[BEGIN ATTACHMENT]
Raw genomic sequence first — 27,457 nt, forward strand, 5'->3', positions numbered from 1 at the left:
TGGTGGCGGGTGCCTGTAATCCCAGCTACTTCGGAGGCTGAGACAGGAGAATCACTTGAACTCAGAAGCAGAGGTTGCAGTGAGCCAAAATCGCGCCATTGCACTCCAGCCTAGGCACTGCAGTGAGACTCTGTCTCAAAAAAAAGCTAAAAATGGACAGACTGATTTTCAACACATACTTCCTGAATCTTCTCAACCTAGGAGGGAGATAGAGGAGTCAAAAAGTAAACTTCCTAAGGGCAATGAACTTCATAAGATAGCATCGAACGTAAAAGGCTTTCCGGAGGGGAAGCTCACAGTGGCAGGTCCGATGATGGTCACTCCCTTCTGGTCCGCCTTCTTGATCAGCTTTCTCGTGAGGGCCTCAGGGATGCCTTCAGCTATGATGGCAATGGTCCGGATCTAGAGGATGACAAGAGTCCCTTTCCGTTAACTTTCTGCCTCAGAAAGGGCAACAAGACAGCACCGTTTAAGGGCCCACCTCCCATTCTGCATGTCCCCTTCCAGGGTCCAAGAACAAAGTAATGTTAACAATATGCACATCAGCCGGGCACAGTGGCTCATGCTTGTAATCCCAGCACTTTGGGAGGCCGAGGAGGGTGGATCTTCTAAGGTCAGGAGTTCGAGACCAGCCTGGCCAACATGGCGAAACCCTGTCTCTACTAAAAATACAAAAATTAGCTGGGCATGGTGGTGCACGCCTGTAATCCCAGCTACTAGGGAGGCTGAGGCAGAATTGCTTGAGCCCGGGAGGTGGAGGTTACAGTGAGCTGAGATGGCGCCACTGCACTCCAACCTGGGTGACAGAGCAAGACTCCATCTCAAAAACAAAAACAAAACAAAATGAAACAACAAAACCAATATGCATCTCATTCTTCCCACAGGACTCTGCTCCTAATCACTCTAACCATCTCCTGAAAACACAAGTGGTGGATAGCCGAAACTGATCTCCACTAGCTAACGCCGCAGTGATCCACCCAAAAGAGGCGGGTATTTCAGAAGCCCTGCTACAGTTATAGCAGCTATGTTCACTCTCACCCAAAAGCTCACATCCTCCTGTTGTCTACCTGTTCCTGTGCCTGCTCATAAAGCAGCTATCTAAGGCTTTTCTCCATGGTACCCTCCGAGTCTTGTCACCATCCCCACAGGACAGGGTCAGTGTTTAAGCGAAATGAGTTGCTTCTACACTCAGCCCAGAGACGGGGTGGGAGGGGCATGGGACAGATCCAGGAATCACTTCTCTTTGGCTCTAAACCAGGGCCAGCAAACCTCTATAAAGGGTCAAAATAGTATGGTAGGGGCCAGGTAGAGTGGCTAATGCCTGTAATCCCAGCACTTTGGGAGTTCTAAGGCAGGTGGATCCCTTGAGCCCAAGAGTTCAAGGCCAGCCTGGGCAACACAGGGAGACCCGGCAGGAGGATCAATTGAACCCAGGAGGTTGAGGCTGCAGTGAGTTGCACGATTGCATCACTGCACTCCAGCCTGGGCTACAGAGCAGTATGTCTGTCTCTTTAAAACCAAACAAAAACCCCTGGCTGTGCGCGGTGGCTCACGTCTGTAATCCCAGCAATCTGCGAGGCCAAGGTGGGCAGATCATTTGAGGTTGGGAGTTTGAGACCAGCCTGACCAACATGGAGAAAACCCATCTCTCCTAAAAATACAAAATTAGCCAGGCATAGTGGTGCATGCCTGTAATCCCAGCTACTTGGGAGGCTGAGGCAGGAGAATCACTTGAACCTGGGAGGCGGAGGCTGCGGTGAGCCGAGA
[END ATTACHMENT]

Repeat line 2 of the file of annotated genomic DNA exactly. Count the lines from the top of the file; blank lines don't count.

TGGTGGCGGGTGCCTGTAATCCCAGCTACTTCGGAGGCTGAGACAGGAGAATCACTTGAACTCAGAAGCAGAGGTTGCAGTGAGCCAAAATCGCGCCATTGCACTCCAGCCTAGGCACTGCAGTGAGACTCTGTCTCAAAAAAAAGCTAAAAATGGACAGACTGATTTTCAACACATACTTCCTGAATCTTCTCAACCTAGGAGGGAGATAGAGGAGTCAAAAAGTAAACTTCCTAAGGGCAATGAACTTCATAAGATAGCATCGAACGTAAAAGGCTTTCCGGAGGGGAAGCTCACAGTGGCAGGTCCGATGATGGTCACTCCCTTCTGGTCCGCCTTCTTGATCAGCTTTCTCGTGAGGGCCTCAGGGATGCCTTCAGCTATGATGGCAATGGTCCGGATCTAGAGGATGACAAGAGTCCCTTTCCGTTAACTTTCTGCCTCAGAAAGGGCAACAAGACAGCACCGTTTAAGGGCCCACCTCCCATTCTGCATGTCCCCTTCCAGGGTCCAAGAACAAAGTAATGTTAACAATATGCACATCAGCCGGGCACAGTGGCTCATGCTTGTAATCCCAGCACTTTGGGAGGCCGAGGAGGGTGGATCTTCTAAGGTCAGGAGTTCGAGACCAGCCTGGCCAACATGGCGAAACCCTGTCTCTACTAAAAATACAAAAATTAGCTGGGCATGGTGGTGCACGCCTGTAATCCCAGCTACTAGGGAGGCTGAGGCAGAATTGCTTGAGCCCGGGAGGTGGAGGTTACAGTGAGCTGAGATGGCGCCACTGCACTCCAACCTGGGTGACAGAGCAAGACTCCATCTCAAAAACAAAAACAAAACAAAATGAAACAACAAAACCAATATGCATCTCATTCTTCCCACAGGACTCTGCTCCTAATCACTCTAACCATCTCCTGAAAACACAAGTGGTGGATAGCCGAAACTGATCTCCACTAGCTAACGCCGCAGTGATCCACCCAAAAGAGGCGGGTATTTCAGAAGCCCTGCTACAGTTATAGCAGCTATGTTCACTCTCACCCAAAAGCTCACATCCTCCTGTTGTCTACCTGTTCCTGTGCCTGCTCATAAAGCAGCTATCTAAGGCTTTTCTCCATGGTACCCTCCGAGTCTTGTCACCATCCCCACAGGACAGGGTCAGTGTTTAAGCGAAATGAGTTGCTTCTACACTCAGCCCAGAGACGGGGTGGGAGGGGCATGGGACAGATCCAGGAATCACTTCTCTTTGGCTCTAAACCAGGGCCAGCAAACCTCTATAAAGGGTCAAAATAGTATGGTAGGGGCCAGGTAGAGTGGCTAATGCCTGTAATCCCAGCACTTTGGGAGTTCTAAGGCAGGTGGATCCCTTGAGCCCAAGAGTTCAAGGCCAGCCTGGGCAACACAGGGAGACCCGGCAGGAGGATCAATTGAACCCAGGAGGTTGAGGCTGCAGTGAGTTGCACGATTGCATCACTGCACTCCAGCCTGGGCTACAGAGCAGTATGTCTGTCTCTTTAAAACCAAACAAAAACCCCTGGCTGTGCGCGGTGGCTCACGTCTGTAATCCCAGCAATCTGCGAGGCCAAGGTGGGCAGATCATTTGAGGTTGGGAGTTTGAGACCAGCCTGACCAACATGGAGAAAACCCATCTCTCCTAAAAATACAAAATTAGCCAGGCATAGTGGTGCATGCCTGTAATCCCAGCTACTTGGGAGGCTGAGGCAGGAGAATCACTTGAACCTGGGAGGCGGAGGCTGCGGTGAGCCGAGA